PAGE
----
Sources of hybridomas for 12G10, HUTS4, 8E3, 9EG7 (Askari et al., 2010), and SG/19 (Luo et al., 2004) were as described previously. mAb13 (Akiyama et al., 1989) hybridoma was a gift of K. Yamada (National Institutes of Health, Bethesda, MD). IgG was purified by protein G affinity; Fabs were prepared with papain digestion in PBS with 10 mM EDTA and 10 mM cysteine and papain/IgG mass ratio of 1:500 for 8 h at 37°C, followed by Hi-Trap Q chromatography in Tris-HCl, pH 9.0, with a gradient in the same buffer to 0.5 M NaCl.
Integrin α4β1 soluble preparations
Integrin α4β1 headpiece (α4 F1 to F587 with R558A mutation and β1 Q1 to E481) and ectodomain (α4 F1 to T943 with R558A mutation and β1 Q1 to D708) with secretion peptide, purification tags, and C-terminal clasp (Takagi et al., 2001) were produced by cotransfecting the pcDNA3.1/Hygro(−) vector coding the α-subunit and pIRES vector coding the β-subunit into HEK 293 cells (for protein with complex N-glycans) or HEK 293S GnTI−/− (N-acetylglucosaminyl transferase I deficient) cells (for protein with high-mannose N-glycans). Stable transfectants were selected with 100 µg/ml hygromycin and 1 mg/ml G418, and proteins were purified from culture supernatants by His-tag affinity chromatography and Superdex S200 gel filtration (Li et al., 2017).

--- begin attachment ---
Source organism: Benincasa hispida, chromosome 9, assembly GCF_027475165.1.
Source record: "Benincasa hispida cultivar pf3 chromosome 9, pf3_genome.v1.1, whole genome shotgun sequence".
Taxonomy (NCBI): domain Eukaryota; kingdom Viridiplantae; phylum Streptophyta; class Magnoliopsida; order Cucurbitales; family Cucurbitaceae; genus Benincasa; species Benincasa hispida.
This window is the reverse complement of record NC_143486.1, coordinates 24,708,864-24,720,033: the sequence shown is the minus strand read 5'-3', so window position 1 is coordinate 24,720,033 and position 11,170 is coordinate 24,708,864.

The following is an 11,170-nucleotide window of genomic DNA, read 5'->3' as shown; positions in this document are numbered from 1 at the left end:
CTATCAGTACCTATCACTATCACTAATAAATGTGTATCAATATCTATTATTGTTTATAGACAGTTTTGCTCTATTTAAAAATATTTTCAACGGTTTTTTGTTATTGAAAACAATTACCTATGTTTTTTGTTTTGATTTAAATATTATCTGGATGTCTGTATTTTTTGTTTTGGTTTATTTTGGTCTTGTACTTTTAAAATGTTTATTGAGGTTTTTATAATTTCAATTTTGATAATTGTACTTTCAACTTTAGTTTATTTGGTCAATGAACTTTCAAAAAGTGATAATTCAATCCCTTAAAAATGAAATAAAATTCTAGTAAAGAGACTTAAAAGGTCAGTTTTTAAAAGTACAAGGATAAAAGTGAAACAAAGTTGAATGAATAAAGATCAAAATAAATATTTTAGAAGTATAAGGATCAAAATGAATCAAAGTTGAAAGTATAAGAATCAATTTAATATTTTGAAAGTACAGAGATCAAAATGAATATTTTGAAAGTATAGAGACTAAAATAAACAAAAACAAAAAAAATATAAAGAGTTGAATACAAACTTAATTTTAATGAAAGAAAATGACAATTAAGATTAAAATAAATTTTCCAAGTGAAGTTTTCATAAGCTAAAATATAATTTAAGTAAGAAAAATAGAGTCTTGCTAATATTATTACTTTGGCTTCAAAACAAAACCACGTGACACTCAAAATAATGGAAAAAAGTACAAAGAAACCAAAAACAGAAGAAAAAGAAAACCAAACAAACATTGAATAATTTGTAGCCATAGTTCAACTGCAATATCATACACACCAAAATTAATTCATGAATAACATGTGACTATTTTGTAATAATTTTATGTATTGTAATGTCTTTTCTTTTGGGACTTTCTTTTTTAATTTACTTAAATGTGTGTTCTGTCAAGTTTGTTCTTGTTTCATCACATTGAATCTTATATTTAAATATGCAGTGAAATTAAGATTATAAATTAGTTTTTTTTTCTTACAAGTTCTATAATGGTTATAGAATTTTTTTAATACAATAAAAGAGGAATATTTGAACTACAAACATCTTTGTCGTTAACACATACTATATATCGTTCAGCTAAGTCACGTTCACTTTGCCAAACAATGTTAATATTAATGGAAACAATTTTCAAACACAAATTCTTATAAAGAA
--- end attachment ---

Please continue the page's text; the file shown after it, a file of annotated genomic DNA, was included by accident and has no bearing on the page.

Peptidomimetic and macromolecule fragments